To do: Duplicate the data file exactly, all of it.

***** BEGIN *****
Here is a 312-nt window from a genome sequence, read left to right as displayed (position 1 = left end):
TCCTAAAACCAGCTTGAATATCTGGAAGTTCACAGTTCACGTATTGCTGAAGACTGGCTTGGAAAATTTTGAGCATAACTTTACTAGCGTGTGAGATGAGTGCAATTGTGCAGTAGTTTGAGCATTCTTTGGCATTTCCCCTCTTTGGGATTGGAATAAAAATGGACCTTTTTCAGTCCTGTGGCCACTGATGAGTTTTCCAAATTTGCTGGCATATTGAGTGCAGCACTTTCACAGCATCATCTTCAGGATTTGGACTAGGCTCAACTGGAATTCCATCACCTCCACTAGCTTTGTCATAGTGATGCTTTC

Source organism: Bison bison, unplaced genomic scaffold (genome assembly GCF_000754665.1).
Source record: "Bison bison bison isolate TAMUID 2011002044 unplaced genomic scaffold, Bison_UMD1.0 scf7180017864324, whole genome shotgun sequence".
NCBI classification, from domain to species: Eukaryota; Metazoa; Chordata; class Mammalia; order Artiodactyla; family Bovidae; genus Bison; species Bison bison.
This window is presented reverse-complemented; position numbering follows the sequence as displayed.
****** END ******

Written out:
Here is a 312-nt window from a genome sequence, read left to right as displayed (position 1 = left end):
TCCTAAAACCAGCTTGAATATCTGGAAGTTCACAGTTCACGTATTGCTGAAGACTGGCTTGGAAAATTTTGAGCATAACTTTACTAGCGTGTGAGATGAGTGCAATTGTGCAGTAGTTTGAGCATTCTTTGGCATTTCCCCTCTTTGGGATTGGAATAAAAATGGACCTTTTTCAGTCCTGTGGCCACTGATGAGTTTTCCAAATTTGCTGGCATATTGAGTGCAGCACTTTCACAGCATCATCTTCAGGATTTGGACTAGGCTCAACTGGAATTCCATCACCTCCACTAGCTTTGTCATAGTGATGCTTTC

Source organism: Bison bison, unplaced genomic scaffold (genome assembly GCF_000754665.1).
Source record: "Bison bison bison isolate TAMUID 2011002044 unplaced genomic scaffold, Bison_UMD1.0 scf7180017864324, whole genome shotgun sequence".
NCBI classification, from domain to species: Eukaryota; Metazoa; Chordata; class Mammalia; order Artiodactyla; family Bovidae; genus Bison; species Bison bison.
This window is presented reverse-complemented; position numbering follows the sequence as displayed.